April 9, 2015

The power of giving

We are about to light our Yom Tov candles and enter into the eighth and final day of Pesach.

We started counting the Omer on the second night of Pesach. We will count up each night until we reach 49 and arrive at Shavuot, the giving of the Torah.

These seven weeks represent self growth we should be focusing on during this time. This first week is all about chesed or loving kindness.  We make our blessing every day of the first week, aspiring to focus on kindness. 

I happened to hiking though Nahal Dishon with Amir on Tuesday and saw an incredible act of kindess. Walking along a part of the Shvil Israel that is also a popular off road biking route, we saw a cyclist approaching a rocky stream bed. He was riding a tandem bike and a second biker was seated behind him. The biker went for it and splashed across the stream, spraying water. I looked at the cyclist pedaling behind him. She was a woman in bicycle garb with dark sunglasses.

Hikers and bikers
Then the next biker arrived. And another. One passenger on the back was not wearing sunglasses and I immediately could see he was blind. This whole group was comprised of seeing riders with blind passengers. The route was technical, rocky and uphill.

We walked on and passed a group of day hikers cheering on the cyclists, then saw a stranded cyclist fixing his chain. He explained that he was a volunteer with group called Ken Velo, which in Hebrew means ‘yes bicycle’ or 'yes and no,' referring to those who some can see and those who cannot. 

This cyclist's blind partner was holding the bike and chatting away, very excited to be out on the trail.

I did not know who I had more admiration for: the strong, confident bikers who could navigate this tricky uphill path and bring their passengers along safely; or the blind cyclists who clung onto the handlebars and pedaled without seeing the obstacles or the scenery along the way. 

I was in awe and very touched by everyone in this group. This was chesed, ultimate giving and receiving.

Aviva was also on the giving end of Pesach this year. Instead of sitting comfortably with family and friends to celebrate the seder, she volunteered to be at a seder with lone soldiers. These are soldiers who have no family and who have volunteered to be in the IDF.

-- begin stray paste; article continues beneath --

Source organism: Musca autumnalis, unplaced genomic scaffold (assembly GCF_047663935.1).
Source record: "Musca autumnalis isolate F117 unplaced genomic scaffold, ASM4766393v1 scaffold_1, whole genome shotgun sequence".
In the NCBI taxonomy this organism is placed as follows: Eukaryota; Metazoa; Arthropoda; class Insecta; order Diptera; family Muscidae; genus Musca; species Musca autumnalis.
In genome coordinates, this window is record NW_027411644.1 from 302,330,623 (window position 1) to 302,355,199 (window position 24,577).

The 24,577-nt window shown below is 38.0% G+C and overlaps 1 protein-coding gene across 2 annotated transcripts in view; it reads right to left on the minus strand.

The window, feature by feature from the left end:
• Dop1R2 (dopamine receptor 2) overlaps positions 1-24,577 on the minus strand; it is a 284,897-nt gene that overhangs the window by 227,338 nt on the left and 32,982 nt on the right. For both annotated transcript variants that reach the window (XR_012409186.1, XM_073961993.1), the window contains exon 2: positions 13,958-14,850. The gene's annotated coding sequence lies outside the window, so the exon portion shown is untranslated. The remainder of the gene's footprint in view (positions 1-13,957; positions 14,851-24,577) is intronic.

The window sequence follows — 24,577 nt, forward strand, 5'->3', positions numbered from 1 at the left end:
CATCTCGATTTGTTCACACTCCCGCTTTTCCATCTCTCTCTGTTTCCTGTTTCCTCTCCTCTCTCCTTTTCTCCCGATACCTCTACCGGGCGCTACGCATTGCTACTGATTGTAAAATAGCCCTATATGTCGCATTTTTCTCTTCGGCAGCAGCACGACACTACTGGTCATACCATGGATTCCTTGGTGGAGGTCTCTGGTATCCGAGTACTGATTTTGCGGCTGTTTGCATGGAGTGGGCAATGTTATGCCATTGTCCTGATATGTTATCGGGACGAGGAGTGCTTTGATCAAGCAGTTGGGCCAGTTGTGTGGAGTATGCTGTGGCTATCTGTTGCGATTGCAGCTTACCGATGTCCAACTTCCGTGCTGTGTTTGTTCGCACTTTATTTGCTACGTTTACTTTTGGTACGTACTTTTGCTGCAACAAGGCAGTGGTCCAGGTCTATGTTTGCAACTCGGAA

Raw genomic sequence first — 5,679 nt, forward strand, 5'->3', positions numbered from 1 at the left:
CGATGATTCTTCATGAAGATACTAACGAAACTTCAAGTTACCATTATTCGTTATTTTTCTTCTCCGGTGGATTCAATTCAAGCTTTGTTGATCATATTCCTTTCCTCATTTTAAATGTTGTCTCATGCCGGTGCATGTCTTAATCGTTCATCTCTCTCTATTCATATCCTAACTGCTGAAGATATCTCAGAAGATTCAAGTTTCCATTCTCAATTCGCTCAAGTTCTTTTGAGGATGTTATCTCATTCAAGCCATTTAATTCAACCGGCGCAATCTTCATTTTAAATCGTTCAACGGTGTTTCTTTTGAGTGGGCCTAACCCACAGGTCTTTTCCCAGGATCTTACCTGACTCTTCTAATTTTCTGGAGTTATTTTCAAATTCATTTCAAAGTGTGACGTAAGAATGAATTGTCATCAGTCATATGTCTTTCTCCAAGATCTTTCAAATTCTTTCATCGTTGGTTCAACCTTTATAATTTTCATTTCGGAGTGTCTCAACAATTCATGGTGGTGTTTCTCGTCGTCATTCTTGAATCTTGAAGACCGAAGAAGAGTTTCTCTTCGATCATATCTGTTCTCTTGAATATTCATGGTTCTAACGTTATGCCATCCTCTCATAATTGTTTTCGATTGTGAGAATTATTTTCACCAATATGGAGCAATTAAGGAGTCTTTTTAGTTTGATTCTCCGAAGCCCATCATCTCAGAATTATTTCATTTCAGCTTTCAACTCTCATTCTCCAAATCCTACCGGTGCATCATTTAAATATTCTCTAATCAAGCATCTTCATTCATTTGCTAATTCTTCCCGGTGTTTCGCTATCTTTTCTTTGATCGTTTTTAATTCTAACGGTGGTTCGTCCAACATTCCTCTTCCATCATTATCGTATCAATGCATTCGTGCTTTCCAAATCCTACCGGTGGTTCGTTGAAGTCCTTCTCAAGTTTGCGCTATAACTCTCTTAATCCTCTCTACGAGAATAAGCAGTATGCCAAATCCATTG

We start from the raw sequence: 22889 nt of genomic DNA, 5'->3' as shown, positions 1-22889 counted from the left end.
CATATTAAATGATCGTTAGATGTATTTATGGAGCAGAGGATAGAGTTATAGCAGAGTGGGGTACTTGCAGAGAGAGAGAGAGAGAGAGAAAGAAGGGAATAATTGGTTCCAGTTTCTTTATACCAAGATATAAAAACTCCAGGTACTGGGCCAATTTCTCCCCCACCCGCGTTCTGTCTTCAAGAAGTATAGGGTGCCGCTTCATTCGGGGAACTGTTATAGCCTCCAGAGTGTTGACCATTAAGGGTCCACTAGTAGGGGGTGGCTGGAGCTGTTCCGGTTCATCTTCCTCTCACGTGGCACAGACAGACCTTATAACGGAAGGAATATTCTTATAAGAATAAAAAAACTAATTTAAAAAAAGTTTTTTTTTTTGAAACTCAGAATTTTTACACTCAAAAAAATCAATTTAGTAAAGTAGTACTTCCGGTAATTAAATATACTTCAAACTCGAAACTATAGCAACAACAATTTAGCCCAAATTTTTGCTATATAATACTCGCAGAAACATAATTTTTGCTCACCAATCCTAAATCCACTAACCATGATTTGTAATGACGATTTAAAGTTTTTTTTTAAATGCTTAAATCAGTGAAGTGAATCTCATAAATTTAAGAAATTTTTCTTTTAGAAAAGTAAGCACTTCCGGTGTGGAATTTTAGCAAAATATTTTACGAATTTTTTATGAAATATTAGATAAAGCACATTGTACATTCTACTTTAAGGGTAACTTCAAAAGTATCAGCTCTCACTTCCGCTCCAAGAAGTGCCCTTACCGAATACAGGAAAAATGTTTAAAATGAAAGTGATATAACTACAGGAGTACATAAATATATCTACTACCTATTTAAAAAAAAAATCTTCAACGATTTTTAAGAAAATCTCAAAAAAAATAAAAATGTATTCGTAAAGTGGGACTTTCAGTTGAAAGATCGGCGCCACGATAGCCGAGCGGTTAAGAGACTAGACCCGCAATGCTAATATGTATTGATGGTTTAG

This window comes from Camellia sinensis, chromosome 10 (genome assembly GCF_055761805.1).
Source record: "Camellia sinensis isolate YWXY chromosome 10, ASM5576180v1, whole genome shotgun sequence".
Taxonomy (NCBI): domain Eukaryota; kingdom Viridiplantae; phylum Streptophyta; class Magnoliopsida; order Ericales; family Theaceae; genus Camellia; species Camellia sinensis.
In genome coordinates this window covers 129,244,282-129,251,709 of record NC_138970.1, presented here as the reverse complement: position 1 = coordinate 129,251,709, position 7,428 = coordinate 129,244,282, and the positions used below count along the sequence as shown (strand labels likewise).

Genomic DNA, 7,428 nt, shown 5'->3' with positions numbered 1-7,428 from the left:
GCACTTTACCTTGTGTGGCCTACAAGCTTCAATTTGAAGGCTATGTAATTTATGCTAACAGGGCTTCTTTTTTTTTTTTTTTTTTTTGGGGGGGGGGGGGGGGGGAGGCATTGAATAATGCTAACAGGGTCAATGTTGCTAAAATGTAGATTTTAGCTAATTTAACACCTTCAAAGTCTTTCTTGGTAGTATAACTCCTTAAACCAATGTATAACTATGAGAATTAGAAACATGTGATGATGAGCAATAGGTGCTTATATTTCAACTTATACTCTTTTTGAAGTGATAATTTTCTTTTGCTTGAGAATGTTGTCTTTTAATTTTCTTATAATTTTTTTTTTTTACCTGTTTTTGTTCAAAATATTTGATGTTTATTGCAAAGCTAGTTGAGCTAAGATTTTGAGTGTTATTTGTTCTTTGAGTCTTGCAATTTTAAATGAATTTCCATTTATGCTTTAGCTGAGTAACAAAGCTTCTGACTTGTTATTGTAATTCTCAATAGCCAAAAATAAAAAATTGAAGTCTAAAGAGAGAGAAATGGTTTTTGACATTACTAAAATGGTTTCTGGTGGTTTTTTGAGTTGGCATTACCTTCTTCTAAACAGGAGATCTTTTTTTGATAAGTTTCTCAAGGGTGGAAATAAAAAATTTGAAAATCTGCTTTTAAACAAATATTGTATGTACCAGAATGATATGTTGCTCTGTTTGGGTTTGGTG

The army, with the help of generous donations, holds a seder for these 650 soldiers, offering to be their warm, extended family.

Aviva explained that the afternoon before Pesach, the whole group gathered and invited one Ukrainian solider up on stage. They asked him who he missed most and when he said his family, his father tapped him from behind on the shoulder. 

Father and son hugged while the entire group burst into tears. This soldier’s father had never been to Israel and could not afford the trip. The IDF secretly organized the reunion so they could be together.

Over the evening, Aviva met soldiers from any countries. They may have identified Jewishly in different ways but they all had one belief in common and that was a love of Eretz Israel. 

When we picked up Aviva after the yom tov, she told us she felt as if she had truly been liberated just as we aspire to do on the Passover seder.

“To be among so many people speaking so many languages and sharing one common love was liberating at a soul level,” she told us.

“I would not have missed this for anything.”

She may not have had the most halachic, traditional seder, but she had the opportunity to inspire and give and to be inspired.

Wishing you all a chag sameach.

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